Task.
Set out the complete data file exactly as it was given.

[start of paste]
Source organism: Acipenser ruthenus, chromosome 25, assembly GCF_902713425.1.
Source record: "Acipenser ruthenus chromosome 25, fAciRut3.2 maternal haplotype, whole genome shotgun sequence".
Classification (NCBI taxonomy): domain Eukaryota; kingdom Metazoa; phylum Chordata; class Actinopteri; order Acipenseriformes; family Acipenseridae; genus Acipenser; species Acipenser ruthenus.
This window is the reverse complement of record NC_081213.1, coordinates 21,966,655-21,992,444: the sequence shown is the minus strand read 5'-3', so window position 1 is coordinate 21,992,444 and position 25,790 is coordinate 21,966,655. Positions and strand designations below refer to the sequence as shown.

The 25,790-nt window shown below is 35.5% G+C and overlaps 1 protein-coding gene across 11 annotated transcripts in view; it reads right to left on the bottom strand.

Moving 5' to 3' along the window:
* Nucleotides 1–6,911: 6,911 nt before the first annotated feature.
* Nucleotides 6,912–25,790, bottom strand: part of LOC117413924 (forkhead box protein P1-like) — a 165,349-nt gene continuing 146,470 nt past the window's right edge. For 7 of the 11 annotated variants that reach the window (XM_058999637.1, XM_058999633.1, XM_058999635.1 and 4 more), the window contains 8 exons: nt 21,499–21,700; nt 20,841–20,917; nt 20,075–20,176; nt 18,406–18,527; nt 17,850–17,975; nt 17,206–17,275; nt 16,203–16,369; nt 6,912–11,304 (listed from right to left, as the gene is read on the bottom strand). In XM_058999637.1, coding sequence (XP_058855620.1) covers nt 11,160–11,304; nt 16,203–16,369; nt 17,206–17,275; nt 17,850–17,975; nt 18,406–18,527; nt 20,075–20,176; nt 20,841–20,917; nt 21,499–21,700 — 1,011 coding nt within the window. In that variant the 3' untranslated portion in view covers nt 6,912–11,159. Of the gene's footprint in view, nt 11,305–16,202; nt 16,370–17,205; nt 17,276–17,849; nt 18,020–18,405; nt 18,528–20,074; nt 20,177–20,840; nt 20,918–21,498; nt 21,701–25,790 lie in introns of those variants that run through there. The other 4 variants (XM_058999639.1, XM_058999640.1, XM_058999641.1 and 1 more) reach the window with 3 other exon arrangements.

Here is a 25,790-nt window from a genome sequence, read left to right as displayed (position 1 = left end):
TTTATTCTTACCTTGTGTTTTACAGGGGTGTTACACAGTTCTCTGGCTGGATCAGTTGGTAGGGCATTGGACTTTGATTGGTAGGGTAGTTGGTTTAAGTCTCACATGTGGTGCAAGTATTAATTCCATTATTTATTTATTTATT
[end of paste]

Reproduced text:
Source organism: Acipenser ruthenus, chromosome 25, assembly GCF_902713425.1.
Source record: "Acipenser ruthenus chromosome 25, fAciRut3.2 maternal haplotype, whole genome shotgun sequence".
Classification (NCBI taxonomy): domain Eukaryota; kingdom Metazoa; phylum Chordata; class Actinopteri; order Acipenseriformes; family Acipenseridae; genus Acipenser; species Acipenser ruthenus.
This window is the reverse complement of record NC_081213.1, coordinates 21,966,655-21,992,444: the sequence shown is the minus strand read 5'-3', so window position 1 is coordinate 21,992,444 and position 25,790 is coordinate 21,966,655. Positions and strand designations below refer to the sequence as shown.

The 25,790-nt window shown below is 35.5% G+C and overlaps 1 protein-coding gene across 11 annotated transcripts in view; it reads right to left on the bottom strand.

Moving 5' to 3' along the window:
* Nucleotides 1–6,911: 6,911 nt before the first annotated feature.
* Nucleotides 6,912–25,790, bottom strand: part of LOC117413924 (forkhead box protein P1-like) — a 165,349-nt gene continuing 146,470 nt past the window's right edge. For 7 of the 11 annotated variants that reach the window (XM_058999637.1, XM_058999633.1, XM_058999635.1 and 4 more), the window contains 8 exons: nt 21,499–21,700; nt 20,841–20,917; nt 20,075–20,176; nt 18,406–18,527; nt 17,850–17,975; nt 17,206–17,275; nt 16,203–16,369; nt 6,912–11,304 (listed from right to left, as the gene is read on the bottom strand). In XM_058999637.1, coding sequence (XP_058855620.1) covers nt 11,160–11,304; nt 16,203–16,369; nt 17,206–17,275; nt 17,850–17,975; nt 18,406–18,527; nt 20,075–20,176; nt 20,841–20,917; nt 21,499–21,700 — 1,011 coding nt within the window. In that variant the 3' untranslated portion in view covers nt 6,912–11,159. Of the gene's footprint in view, nt 11,305–16,202; nt 16,370–17,205; nt 17,276–17,849; nt 18,020–18,405; nt 18,528–20,074; nt 20,177–20,840; nt 20,918–21,498; nt 21,701–25,790 lie in introns of those variants that run through there. The other 4 variants (XM_058999639.1, XM_058999640.1, XM_058999641.1 and 1 more) reach the window with 3 other exon arrangements.

Here is a 25,790-nt window from a genome sequence, read left to right as displayed (position 1 = left end):
TTTATTCTTACCTTGTGTTTTACAGGGGTGTTACACAGTTCTCTGGCTGGATCAGTTGGTAGGGCATTGGACTTTGATTGGTAGGGTAGTTGGTTTAAGTCTCACATGTGGTGCAAGTATTAATTCCATTATTTATTTATTTATT